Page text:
The current economic climate is having a devastating effect on almost every business around. In order to adapt to changing conditions and opportunities, businesses will need to use flexible, adaptable systems to survive. The days of expensive year-long implementations of behind-the-firewall software look to be behind us.
I recently attended a Forrester Briefing and listened to comments by analyst Peter Burris, a very smart guy. The company has done a host of studies showing that technology will be a growing part of how businesses compete and differentiate themselves in the future.
While systems and software used to be very “behind the scenes” and often transaction-based, that is the case no longer. Consumers and businesses alike buy differently, consume differently, and recommend differently. Trends such as social networking, video on demand, and e-commerce will continue to force businesses to adapt to keep up with their customers. They cannot rely on systems that take years to implement, and most don’t have the budgets to make large investments, at least they won’t for the next couple of years.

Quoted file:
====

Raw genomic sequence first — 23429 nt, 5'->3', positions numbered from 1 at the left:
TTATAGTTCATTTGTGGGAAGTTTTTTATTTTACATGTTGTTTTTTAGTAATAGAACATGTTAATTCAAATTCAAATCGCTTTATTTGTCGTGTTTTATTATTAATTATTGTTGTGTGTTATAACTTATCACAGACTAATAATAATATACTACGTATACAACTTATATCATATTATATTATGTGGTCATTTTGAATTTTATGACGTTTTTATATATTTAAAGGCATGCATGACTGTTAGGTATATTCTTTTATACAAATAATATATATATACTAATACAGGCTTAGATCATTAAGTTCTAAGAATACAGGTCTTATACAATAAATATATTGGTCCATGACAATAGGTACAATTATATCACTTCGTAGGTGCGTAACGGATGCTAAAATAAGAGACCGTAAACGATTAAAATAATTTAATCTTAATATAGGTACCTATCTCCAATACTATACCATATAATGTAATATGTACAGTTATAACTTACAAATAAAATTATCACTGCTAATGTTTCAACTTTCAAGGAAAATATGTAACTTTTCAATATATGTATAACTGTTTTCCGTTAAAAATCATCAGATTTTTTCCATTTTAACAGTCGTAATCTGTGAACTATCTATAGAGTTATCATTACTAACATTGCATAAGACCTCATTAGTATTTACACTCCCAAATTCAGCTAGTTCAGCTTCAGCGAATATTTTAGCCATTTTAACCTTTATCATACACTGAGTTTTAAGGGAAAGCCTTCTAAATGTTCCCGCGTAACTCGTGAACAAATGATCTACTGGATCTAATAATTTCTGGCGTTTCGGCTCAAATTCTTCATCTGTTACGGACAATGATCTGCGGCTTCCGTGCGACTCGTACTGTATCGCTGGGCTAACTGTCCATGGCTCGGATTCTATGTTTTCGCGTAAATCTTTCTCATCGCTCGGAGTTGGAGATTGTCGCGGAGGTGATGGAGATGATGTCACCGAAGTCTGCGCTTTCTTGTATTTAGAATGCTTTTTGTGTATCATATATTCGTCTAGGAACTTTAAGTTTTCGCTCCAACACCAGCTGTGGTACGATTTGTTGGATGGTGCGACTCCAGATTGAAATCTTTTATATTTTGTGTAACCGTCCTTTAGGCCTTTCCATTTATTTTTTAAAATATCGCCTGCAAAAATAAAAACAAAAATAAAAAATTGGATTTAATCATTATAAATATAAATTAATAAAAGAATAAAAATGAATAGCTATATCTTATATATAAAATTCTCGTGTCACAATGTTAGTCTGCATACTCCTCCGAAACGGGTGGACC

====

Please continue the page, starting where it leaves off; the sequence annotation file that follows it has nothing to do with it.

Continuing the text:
The growing focus on SaaS, cloud computing, application platforms, etc. are all responses to this growing trend in the market. There will be other solutions in the future for mobile, etc. that we haven’t even imagined. They all drive businesses to use systems that they can deploy, change, and retire quickly. In my main job, I remember meeting a venture capitalist who talked about how his firm looks for opportunities in which it sees lots of “wiggling.” He couldn’t describe what that really meant, or how one gets paid for wiggling. I thought he was a lunatic.
In retrospect, he does make a good point. Things happen quickly on the Internet and in this changing global economy. When a business sees wiggling (or opportunities), either positive or negative, they need agile systems to respond. One-size-fits-all software and packaging are going the way of the VCR. I think this will continue to grow in importance and focus as enterprises evaluate new systems and invest in new technology. What do you think?